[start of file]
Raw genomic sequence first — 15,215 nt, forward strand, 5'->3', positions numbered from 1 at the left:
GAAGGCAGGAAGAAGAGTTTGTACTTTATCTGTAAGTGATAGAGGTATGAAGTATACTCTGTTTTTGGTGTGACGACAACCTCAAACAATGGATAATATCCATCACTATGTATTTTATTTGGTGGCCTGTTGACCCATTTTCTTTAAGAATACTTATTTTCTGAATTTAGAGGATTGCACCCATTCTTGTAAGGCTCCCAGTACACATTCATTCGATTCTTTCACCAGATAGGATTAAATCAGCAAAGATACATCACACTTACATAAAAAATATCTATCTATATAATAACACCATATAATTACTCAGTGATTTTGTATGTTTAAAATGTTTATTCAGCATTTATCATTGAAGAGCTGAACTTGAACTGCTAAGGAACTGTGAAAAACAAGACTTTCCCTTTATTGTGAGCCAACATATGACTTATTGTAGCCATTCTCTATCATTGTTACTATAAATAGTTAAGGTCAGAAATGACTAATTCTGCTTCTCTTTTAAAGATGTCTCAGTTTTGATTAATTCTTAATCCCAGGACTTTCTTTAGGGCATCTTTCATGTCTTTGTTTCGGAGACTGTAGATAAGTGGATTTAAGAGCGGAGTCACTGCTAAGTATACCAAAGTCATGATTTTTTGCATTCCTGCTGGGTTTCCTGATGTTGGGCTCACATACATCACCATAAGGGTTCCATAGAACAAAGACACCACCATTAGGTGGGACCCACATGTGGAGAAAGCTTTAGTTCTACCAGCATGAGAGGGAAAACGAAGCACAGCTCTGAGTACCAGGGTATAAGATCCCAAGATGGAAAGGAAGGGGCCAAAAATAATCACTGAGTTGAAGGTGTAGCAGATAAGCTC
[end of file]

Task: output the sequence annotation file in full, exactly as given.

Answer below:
Raw genomic sequence first — 15,215 nt, forward strand, 5'->3', positions numbered from 1 at the left:
GAAGGCAGGAAGAAGAGTTTGTACTTTATCTGTAAGTGATAGAGGTATGAAGTATACTCTGTTTTTGGTGTGACGACAACCTCAAACAATGGATAATATCCATCACTATGTATTTTATTTGGTGGCCTGTTGACCCATTTTCTTTAAGAATACTTATTTTCTGAATTTAGAGGATTGCACCCATTCTTGTAAGGCTCCCAGTACACATTCATTCGATTCTTTCACCAGATAGGATTAAATCAGCAAAGATACATCACACTTACATAAAAAATATCTATCTATATAATAACACCATATAATTACTCAGTGATTTTGTATGTTTAAAATGTTTATTCAGCATTTATCATTGAAGAGCTGAACTTGAACTGCTAAGGAACTGTGAAAAACAAGACTTTCCCTTTATTGTGAGCCAACATATGACTTATTGTAGCCATTCTCTATCATTGTTACTATAAATAGTTAAGGTCAGAAATGACTAATTCTGCTTCTCTTTTAAAGATGTCTCAGTTTTGATTAATTCTTAATCCCAGGACTTTCTTTAGGGCATCTTTCATGTCTTTGTTTCGGAGACTGTAGATAAGTGGATTTAAGAGCGGAGTCACTGCTAAGTATACCAAAGTCATGATTTTTTGCATTCCTGCTGGGTTTCCTGATGTTGGGCTCACATACATCACCATAAGGGTTCCATAGAACAAAGACACCACCATTAGGTGGGACCCACATGTGGAGAAAGCTTTAGTTCTACCAGCATGAGAGGGAAAACGAAGCACAGCTCTGAGTACCAGGGTATAAGATCCCAAGATGGAAAGGAAGGGGCCAAAAATAATCACTGAGTTGAAGGTGTAGCAGATAAGCTC